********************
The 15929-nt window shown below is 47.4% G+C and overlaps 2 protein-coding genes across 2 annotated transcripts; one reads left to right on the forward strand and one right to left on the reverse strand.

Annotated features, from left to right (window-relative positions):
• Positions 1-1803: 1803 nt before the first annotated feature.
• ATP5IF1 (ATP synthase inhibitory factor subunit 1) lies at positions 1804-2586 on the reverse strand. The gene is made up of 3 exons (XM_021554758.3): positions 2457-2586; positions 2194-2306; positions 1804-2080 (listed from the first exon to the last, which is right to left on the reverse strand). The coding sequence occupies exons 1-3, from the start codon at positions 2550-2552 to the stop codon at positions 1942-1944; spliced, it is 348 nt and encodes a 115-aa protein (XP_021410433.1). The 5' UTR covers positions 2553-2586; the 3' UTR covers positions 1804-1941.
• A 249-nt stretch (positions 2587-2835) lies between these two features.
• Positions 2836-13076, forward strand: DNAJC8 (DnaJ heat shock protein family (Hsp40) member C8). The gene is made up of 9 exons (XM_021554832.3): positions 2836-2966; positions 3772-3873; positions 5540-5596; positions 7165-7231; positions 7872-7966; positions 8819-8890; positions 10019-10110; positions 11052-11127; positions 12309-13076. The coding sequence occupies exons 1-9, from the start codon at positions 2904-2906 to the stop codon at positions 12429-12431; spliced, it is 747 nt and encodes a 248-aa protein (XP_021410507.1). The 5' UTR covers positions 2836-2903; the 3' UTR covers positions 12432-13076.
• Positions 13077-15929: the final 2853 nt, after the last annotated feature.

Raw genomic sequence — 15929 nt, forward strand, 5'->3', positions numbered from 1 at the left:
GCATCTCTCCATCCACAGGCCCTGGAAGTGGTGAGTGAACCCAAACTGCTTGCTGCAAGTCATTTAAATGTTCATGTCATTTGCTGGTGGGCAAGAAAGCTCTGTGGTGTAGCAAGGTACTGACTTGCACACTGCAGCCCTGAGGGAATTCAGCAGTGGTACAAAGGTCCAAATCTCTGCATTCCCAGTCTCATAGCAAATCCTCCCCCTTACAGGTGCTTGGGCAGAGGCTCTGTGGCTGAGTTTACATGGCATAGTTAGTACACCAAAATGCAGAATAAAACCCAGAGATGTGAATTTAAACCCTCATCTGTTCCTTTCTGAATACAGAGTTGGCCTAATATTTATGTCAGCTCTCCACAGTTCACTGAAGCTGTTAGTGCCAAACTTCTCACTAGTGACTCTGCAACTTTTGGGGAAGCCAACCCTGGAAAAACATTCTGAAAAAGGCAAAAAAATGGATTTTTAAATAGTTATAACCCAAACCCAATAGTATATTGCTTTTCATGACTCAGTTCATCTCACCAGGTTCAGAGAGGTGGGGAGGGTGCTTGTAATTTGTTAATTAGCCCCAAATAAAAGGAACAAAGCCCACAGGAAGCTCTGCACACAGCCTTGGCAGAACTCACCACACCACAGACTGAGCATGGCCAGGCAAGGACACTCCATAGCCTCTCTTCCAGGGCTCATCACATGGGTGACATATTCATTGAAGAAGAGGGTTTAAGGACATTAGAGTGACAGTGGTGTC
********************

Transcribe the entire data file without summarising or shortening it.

The 15929-nt window shown below is 47.4% G+C and overlaps 2 protein-coding genes across 2 annotated transcripts; one reads left to right on the forward strand and one right to left on the reverse strand.

Annotated features, from left to right (window-relative positions):
• Positions 1-1803: 1803 nt before the first annotated feature.
• ATP5IF1 (ATP synthase inhibitory factor subunit 1) lies at positions 1804-2586 on the reverse strand. The gene is made up of 3 exons (XM_021554758.3): positions 2457-2586; positions 2194-2306; positions 1804-2080 (listed from the first exon to the last, which is right to left on the reverse strand). The coding sequence occupies exons 1-3, from the start codon at positions 2550-2552 to the stop codon at positions 1942-1944; spliced, it is 348 nt and encodes a 115-aa protein (XP_021410433.1). The 5' UTR covers positions 2553-2586; the 3' UTR covers positions 1804-1941.
• A 249-nt stretch (positions 2587-2835) lies between these two features.
• Positions 2836-13076, forward strand: DNAJC8 (DnaJ heat shock protein family (Hsp40) member C8). The gene is made up of 9 exons (XM_021554832.3): positions 2836-2966; positions 3772-3873; positions 5540-5596; positions 7165-7231; positions 7872-7966; positions 8819-8890; positions 10019-10110; positions 11052-11127; positions 12309-13076. The coding sequence occupies exons 1-9, from the start codon at positions 2904-2906 to the stop codon at positions 12429-12431; spliced, it is 747 nt and encodes a 248-aa protein (XP_021410507.1). The 5' UTR covers positions 2836-2903; the 3' UTR covers positions 12432-13076.
• Positions 13077-15929: the final 2853 nt, after the last annotated feature.

Raw genomic sequence — 15929 nt, forward strand, 5'->3', positions numbered from 1 at the left:
GCATCTCTCCATCCACAGGCCCTGGAAGTGGTGAGTGAACCCAAACTGCTTGCTGCAAGTCATTTAAATGTTCATGTCATTTGCTGGTGGGCAAGAAAGCTCTGTGGTGTAGCAAGGTACTGACTTGCACACTGCAGCCCTGAGGGAATTCAGCAGTGGTACAAAGGTCCAAATCTCTGCATTCCCAGTCTCATAGCAAATCCTCCCCCTTACAGGTGCTTGGGCAGAGGCTCTGTGGCTGAGTTTACATGGCATAGTTAGTACACCAAAATGCAGAATAAAACCCAGAGATGTGAATTTAAACCCTCATCTGTTCCTTTCTGAATACAGAGTTGGCCTAATATTTATGTCAGCTCTCCACAGTTCACTGAAGCTGTTAGTGCCAAACTTCTCACTAGTGACTCTGCAACTTTTGGGGAAGCCAACCCTGGAAAAACATTCTGAAAAAGGCAAAAAAATGGATTTTTAAATAGTTATAACCCAAACCCAATAGTATATTGCTTTTCATGACTCAGTTCATCTCACCAGGTTCAGAGAGGTGGGGAGGGTGCTTGTAATTTGTTAATTAGCCCCAAATAAAAGGAACAAAGCCCACAGGAAGCTCTGCACACAGCCTTGGCAGAACTCACCACACCACAGACTGAGCATGGCCAGGCAAGGACACTCCATAGCCTCTCTTCCAGGGCTCATCACATGGGTGACATATTCATTGAAGAAGAGGGTTTAAGGACATTAGAGTGACAGTGGTGTC